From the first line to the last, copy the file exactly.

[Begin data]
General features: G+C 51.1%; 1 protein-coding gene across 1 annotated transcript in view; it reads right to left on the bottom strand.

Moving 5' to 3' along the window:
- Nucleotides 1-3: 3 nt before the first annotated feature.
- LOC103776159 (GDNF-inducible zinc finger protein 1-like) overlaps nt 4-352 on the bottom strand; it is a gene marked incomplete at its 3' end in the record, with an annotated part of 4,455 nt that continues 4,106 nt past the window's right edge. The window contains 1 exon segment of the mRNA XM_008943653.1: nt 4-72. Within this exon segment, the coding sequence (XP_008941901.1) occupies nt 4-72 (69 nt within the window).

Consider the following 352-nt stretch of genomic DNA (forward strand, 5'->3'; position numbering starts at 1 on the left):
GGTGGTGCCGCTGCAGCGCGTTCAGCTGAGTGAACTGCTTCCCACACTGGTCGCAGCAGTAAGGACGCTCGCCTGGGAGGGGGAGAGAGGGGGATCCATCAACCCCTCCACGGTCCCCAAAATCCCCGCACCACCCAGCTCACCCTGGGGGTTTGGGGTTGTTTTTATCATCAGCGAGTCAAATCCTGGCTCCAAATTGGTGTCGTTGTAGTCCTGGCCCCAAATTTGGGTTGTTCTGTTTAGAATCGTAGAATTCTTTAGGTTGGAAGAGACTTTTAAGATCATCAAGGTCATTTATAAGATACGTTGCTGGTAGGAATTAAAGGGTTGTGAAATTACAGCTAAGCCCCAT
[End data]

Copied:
General features: G+C 51.1%; 1 protein-coding gene across 1 annotated transcript in view; it reads right to left on the bottom strand.

Moving 5' to 3' along the window:
- Nucleotides 1-3: 3 nt before the first annotated feature.
- LOC103776159 (GDNF-inducible zinc finger protein 1-like) overlaps nt 4-352 on the bottom strand; it is a gene marked incomplete at its 3' end in the record, with an annotated part of 4,455 nt that continues 4,106 nt past the window's right edge. The window contains 1 exon segment of the mRNA XM_008943653.1: nt 4-72. Within this exon segment, the coding sequence (XP_008941901.1) occupies nt 4-72 (69 nt within the window).

Consider the following 352-nt stretch of genomic DNA (forward strand, 5'->3'; position numbering starts at 1 on the left):
GGTGGTGCCGCTGCAGCGCGTTCAGCTGAGTGAACTGCTTCCCACACTGGTCGCAGCAGTAAGGACGCTCGCCTGGGAGGGGGAGAGAGGGGGATCCATCAACCCCTCCACGGTCCCCAAAATCCCCGCACCACCCAGCTCACCCTGGGGGTTTGGGGTTGTTTTTATCATCAGCGAGTCAAATCCTGGCTCCAAATTGGTGTCGTTGTAGTCCTGGCCCCAAATTTGGGTTGTTCTGTTTAGAATCGTAGAATTCTTTAGGTTGGAAGAGACTTTTAAGATCATCAAGGTCATTTATAAGATACGTTGCTGGTAGGAATTAAAGGGTTGTGAAATTACAGCTAAGCCCCAT